This is my CSUMB Capstone Project, it is in the genre of a Digital PhotoVoice project. I am an Humanities & Communications major (Concentrations: Pre Law, Practical & Professional Ethics), also Teledramatic Arts & Technology minor. Graduating Summa Cum Laude with Highest Academic Honors.
"Death is not the greatest loss in life. The greatest loss is what dies inside while still alive. Never surrender."— Tupac Shakur— Although, belief systems are hard to change, the fact of the matter still remains that the benefits and burdens of society are unequally distributed nationally and internationally. Economic manipulation, oppression, social violence, and genocide have been tolerated by the public for centuries, and these issues in society raise a question about international institutional structures of power. Structures of power that continue to push Western ideals here and abroad; ideals that privilege "whiteness" and prejudge the intelligence and worth of other cultures. In this creative project I will show how power/powerlessness is very much a part of individual and cultural identities, which, ultimately, leads one to question their social and economic experiences within society.
A Navy SEAL sacrificed his life to save his comrades by throwing himself on top of a grenade Iraqi insurgents tossed into their sniper hideout, fellow members of the elite force said.
Petty Officer 2nd Class Michael A. Monsoor had been near the only door to the rooftop structure Sept. 29 when the grenade hit him in the chest and bounced to the floor, said four SEALs who spoke to The Associated Press this week on condition of anonymity because their work requires their identities to remain secret.
"He never took his eye off the grenade, his only movement was down toward it," said a 28-year-old lieutenant who sustained shrapnel wounds to both legs that day. "He undoubtedly saved mine and the other SEALs' lives, and we owe him."
Monsoor, a 25-year-old gunner, was killed in the explosion in Ramadi, west of Baghdad. He was only the second SEAL to die in Iraq since the war began.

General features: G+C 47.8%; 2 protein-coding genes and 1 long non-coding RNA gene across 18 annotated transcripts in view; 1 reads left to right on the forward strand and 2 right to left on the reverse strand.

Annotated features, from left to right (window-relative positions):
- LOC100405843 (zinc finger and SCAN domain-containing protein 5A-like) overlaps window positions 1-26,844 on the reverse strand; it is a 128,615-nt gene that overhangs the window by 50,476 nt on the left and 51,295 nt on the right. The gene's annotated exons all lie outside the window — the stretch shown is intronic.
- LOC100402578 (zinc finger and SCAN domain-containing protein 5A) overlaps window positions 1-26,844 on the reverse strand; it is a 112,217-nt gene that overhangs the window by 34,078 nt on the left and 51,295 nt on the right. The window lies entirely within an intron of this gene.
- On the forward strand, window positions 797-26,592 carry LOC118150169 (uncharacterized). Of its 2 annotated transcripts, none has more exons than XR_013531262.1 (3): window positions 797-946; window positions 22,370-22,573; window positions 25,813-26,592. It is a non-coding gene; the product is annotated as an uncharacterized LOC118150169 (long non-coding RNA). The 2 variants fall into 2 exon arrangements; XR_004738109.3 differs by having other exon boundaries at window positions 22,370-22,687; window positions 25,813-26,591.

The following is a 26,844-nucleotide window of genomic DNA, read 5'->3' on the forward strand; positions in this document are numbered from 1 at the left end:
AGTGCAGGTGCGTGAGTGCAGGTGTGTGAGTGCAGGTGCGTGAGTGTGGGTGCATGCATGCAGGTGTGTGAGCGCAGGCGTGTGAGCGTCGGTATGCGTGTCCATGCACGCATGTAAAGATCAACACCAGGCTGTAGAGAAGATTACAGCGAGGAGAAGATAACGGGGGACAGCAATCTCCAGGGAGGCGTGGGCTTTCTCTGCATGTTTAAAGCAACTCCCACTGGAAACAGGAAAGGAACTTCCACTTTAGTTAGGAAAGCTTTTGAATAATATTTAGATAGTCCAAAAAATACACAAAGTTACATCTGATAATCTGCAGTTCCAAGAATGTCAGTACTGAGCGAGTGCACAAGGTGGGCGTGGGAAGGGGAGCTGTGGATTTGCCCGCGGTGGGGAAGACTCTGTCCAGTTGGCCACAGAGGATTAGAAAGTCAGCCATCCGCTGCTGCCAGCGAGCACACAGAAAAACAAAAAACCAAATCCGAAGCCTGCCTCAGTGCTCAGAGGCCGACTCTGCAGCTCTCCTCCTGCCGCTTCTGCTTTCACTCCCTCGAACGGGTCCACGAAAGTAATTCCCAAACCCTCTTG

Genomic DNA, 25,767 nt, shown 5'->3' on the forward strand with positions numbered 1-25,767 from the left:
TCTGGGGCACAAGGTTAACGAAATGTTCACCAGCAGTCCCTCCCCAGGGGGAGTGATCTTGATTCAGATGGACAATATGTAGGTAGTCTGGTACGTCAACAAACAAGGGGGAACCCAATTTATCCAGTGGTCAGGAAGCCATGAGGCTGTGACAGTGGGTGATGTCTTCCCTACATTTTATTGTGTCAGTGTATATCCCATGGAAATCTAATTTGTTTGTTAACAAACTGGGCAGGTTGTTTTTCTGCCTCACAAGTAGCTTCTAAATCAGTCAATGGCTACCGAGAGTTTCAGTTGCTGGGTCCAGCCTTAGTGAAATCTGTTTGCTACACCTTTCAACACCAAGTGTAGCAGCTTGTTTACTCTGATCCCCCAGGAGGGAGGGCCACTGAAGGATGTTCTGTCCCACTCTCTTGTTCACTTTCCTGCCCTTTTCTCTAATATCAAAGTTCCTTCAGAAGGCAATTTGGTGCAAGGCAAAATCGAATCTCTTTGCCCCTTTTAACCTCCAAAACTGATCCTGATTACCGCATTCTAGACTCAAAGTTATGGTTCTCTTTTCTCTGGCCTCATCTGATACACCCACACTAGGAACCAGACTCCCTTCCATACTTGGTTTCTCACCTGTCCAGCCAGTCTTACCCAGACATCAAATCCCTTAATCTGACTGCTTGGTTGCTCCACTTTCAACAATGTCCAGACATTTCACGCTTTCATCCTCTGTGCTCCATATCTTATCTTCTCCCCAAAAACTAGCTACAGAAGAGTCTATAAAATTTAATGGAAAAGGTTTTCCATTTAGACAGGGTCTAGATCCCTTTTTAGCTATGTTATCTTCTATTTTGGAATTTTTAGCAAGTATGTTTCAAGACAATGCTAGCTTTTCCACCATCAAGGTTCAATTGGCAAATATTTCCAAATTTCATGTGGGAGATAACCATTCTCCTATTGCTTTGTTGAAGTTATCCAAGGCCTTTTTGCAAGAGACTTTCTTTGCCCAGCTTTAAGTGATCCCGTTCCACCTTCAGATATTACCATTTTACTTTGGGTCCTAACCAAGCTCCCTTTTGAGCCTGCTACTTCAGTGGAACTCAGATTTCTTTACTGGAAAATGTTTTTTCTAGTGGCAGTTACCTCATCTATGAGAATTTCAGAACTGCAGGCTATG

Two SEALs next to Monsoor were injured; another who was 10 to 15 feet from the blast was unhurt. The four had been working with Iraqi soldiers providing sniper security while U.S. and Iraqi forces conducted missions in the area.
In an interview at the SEALs' West Coast headquarters in Coronado, four members of the special force remembered "Mikey" as a loyal friend and a quiet, dedicated professional.
"He was just a fun-loving guy," said a 26-year-old petty officer 2nd class who went through the grueling 29-week SEAL training with Monsoor. "Always got something funny to say, always got a little mischievous look on his face."
You are an integral and unique part of the universe. Just as important a part as any other part. There is no one else exactly like you. No one else has your fingerprints, your exact DNA, your exact thoughts or dreams. You are connected to everything and everything you do affects the rest of creation. Try to make the universe a better place.
Second Nature is a 20-minute documentary on Element team rider and budding landscape architect, Janne Saario of Finland.
The short film allows a glimpse of Saario’s thoughts and dreams, which float between design, art and skateboarding. Though it also reveals the important concurrence of post-industrial areas, sustainable concepts and natural environments, and unfolds the demanding obligation, towards today’s generation and those to come, to create positive and inspiring, local communities.
Over the past two years, filmer Yves Marchon’s keen eye reels in the various aspects and angles of Janne’s life and creates the perfect portrayal of what Element is most proud of and strives to constantly stand for through their products, artists and team riders: to bring progress to skateboarding in the most honest and ethical way.